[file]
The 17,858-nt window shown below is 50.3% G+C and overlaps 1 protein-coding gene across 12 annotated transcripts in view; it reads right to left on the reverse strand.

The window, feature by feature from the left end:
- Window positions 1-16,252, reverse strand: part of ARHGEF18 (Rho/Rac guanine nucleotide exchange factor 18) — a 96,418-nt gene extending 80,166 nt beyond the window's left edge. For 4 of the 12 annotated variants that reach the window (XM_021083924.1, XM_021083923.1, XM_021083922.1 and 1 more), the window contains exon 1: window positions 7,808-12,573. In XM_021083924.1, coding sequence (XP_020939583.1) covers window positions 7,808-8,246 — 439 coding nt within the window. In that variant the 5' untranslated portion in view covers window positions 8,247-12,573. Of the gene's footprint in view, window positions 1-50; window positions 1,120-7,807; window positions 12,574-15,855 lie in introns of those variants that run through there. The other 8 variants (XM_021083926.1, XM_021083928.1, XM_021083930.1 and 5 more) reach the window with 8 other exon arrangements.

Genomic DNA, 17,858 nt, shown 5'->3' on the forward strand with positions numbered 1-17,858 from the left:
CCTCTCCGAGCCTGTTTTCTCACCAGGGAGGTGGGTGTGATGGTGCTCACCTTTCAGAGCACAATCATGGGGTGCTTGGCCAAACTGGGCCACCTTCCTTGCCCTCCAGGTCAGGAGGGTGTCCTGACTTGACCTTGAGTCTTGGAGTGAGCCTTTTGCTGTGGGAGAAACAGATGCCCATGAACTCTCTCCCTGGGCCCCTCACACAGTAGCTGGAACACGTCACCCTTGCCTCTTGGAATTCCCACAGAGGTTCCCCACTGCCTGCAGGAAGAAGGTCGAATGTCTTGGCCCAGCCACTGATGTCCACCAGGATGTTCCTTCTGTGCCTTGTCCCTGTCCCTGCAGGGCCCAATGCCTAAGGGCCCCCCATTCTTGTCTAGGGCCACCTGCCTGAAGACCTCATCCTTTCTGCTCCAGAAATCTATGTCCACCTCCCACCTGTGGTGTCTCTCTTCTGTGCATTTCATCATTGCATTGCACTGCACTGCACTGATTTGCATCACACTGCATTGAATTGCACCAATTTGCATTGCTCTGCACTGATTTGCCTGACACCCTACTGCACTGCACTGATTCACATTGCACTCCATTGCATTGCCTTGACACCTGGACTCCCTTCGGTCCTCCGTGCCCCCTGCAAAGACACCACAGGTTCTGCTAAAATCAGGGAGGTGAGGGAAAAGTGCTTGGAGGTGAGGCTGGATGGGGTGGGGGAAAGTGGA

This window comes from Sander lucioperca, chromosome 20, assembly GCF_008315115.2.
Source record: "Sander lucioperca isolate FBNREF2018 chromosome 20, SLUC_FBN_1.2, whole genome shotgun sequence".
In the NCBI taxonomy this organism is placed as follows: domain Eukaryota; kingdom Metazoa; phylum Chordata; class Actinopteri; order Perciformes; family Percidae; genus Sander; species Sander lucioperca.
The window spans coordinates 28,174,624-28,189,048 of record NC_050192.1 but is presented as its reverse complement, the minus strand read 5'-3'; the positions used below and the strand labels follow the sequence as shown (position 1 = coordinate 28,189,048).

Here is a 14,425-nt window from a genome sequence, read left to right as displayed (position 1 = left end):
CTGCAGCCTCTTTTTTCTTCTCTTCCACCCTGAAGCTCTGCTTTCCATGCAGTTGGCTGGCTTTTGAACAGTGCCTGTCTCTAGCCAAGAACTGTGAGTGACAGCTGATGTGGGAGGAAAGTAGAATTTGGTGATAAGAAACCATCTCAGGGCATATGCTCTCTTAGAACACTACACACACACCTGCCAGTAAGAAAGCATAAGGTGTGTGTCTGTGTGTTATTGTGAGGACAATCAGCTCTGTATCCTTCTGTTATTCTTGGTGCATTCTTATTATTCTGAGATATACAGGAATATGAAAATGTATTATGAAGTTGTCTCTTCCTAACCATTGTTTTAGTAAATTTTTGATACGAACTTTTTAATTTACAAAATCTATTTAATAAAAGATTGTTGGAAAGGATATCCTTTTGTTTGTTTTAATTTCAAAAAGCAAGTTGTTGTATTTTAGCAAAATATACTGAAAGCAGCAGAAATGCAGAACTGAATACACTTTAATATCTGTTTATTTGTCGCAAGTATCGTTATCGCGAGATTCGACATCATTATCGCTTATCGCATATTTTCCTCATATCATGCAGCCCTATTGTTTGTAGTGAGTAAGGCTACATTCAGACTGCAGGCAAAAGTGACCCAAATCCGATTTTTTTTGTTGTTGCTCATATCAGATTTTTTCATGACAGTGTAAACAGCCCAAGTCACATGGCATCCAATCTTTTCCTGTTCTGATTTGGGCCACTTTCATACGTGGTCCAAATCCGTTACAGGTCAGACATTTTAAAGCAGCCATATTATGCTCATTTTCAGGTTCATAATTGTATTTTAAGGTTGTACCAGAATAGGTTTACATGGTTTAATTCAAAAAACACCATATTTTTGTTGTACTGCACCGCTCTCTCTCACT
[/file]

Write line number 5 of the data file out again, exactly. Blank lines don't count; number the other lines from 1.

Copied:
CCTCTCCGAGCCTGTTTTCTCACCAGGGAGGTGGGTGTGATGGTGCTCACCTTTCAGAGCACAATCATGGGGTGCTTGGCCAAACTGGGCCACCTTCCTTGCCCTCCAGGTCAGGAGGGTGTCCTGACTTGACCTTGAGTCTTGGAGTGAGCCTTTTGCTGTGGGAGAAACAGATGCCCATGAACTCTCTCCCTGGGCCCCTCACACAGTAGCTGGAACACGTCACCCTTGCCTCTTGGAATTCCCACAGAGGTTCCCCACTGCCTGCAGGAAGAAGGTCGAATGTCTTGGCCCAGCCACTGATGTCCACCAGGATGTTCCTTCTGTGCCTTGTCCCTGTCCCTGCAGGGCCCAATGCCTAAGGGCCCCCCATTCTTGTCTAGGGCCACCTGCCTGAAGACCTCATCCTTTCTGCTCCAGAAATCTATGTCCACCTCCCACCTGTGGTGTCTCTCTTCTGTGCATTTCATCATTGCATTGCACTGCACTGCACTGATTTGCATCACACTGCATTGAATTGCACCAATTTGCATTGCTCTGCACTGATTTGCCTGACACCCTACTGCACTGCACTGATTCACATTGCACTCCATTGCATTGCCTTGACACCTGGACTCCCTTCGGTCCTCCGTGCCCCCTGCAAAGACACCACAGGTTCTGCTAAAATCAGGGAGGTGAGGGAAAAGTGCTTGGAGGTGAGGCTGGATGGGGTGGGGGAAAGTGGA